How to create a TLS certificate?

We could use openssl to create a certificate or we could use keytool for java based applications. Assume that we have created a certificate how do we make sure the clients or browsers believe this is a legitimate website?

This is done by signing the certificate. We could sign our own certificate but no one is going to trust a certificate signed by yourself right? This is where Certificate Authorities (CA) come in to the picture.

You create a CSR(Certificate Signing Request) to recognized third party CA’s like Symantec , Digicert etc. who will in turn validate your website and certificate and then sign them if they believe this is not fraudulent.

If a hacker tries to get their certificate verified using a CA, they are likely to get rejected. But what if the hacker gets a fake CA to sign his certificate ?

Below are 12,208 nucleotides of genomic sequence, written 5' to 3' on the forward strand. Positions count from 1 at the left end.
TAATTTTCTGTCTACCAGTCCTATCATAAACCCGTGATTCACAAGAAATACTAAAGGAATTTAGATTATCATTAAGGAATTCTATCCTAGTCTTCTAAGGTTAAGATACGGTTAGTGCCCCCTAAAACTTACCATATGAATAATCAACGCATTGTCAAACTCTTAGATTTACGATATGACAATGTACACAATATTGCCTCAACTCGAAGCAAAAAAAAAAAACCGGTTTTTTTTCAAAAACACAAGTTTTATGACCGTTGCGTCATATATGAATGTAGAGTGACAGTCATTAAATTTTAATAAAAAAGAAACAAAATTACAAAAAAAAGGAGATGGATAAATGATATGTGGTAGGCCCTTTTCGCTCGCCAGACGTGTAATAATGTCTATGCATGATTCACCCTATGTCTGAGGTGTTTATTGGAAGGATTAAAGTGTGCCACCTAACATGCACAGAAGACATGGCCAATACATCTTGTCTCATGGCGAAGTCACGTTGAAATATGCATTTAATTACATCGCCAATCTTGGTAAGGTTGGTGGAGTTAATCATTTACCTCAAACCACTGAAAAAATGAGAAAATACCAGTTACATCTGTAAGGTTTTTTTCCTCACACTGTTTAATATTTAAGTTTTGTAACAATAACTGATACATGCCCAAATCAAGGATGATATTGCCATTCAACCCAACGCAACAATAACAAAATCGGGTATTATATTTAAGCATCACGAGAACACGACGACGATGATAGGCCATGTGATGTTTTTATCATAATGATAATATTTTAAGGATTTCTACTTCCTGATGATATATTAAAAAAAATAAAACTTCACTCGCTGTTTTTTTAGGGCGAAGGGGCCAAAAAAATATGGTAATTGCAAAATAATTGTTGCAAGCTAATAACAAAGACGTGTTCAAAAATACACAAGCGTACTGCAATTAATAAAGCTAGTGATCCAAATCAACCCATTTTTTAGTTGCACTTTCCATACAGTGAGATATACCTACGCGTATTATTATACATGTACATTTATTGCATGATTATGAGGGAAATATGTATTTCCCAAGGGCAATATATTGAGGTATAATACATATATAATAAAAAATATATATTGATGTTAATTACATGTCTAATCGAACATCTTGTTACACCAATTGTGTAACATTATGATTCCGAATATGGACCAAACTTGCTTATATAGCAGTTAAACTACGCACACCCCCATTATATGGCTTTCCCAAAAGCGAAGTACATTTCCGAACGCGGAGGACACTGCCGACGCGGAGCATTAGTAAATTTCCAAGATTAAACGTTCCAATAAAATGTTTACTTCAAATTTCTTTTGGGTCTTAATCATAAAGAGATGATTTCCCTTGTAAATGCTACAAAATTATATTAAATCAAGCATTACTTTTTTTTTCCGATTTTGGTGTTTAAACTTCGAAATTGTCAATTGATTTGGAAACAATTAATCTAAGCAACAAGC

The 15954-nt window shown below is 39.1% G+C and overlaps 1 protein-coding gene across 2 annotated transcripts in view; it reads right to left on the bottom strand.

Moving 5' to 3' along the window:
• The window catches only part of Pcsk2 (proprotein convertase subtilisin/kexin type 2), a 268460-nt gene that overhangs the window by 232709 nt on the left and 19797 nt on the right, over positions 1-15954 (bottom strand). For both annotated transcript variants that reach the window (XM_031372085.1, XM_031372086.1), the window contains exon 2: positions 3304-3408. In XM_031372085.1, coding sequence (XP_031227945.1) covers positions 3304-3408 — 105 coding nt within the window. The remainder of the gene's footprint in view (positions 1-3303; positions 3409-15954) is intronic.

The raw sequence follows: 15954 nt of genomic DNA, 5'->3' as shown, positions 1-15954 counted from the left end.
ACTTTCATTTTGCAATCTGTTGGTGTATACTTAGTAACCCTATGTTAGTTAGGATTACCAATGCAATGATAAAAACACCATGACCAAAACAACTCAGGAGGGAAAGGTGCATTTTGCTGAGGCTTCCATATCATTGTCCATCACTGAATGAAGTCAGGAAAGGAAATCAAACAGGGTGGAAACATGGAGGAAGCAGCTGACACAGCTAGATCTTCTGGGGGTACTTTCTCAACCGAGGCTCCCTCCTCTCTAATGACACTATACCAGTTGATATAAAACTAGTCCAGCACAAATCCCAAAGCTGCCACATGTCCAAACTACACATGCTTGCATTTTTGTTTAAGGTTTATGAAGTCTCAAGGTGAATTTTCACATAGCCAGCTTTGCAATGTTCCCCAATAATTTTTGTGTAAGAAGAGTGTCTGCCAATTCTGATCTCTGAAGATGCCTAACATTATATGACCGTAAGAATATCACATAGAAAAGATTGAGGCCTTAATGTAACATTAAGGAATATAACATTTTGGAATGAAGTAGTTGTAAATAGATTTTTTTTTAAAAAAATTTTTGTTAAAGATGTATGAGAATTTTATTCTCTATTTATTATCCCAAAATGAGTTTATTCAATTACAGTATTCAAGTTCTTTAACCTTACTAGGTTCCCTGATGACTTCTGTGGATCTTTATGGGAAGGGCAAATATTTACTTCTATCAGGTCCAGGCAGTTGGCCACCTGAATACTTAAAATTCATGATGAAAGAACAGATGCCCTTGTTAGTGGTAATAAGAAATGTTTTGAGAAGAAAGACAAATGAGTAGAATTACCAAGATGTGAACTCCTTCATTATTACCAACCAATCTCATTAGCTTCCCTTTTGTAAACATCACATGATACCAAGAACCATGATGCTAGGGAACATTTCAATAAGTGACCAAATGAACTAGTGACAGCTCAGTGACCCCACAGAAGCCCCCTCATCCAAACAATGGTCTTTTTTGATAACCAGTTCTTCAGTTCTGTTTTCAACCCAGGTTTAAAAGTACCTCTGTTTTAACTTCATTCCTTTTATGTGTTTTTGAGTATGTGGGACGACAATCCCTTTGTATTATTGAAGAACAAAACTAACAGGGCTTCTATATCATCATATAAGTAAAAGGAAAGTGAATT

This is where your browser plays an important role in differentiating a valid CA from an invalid CA. Most of the valid CA’s public keys/ certificates are preloaded into the browser as shown below .

TLS certificates preloaded in browser

The moment it recognizes a website that is not signed by one of the known CA’s it put’s out a warning as shown below:

That’s it for this article and hope you got a good understanding of these concepts. In case you want to know more about the keytool commands used to generate and sign a certificate, here is a follow-up article on Securing your Spring Boot application with SSL/TLS.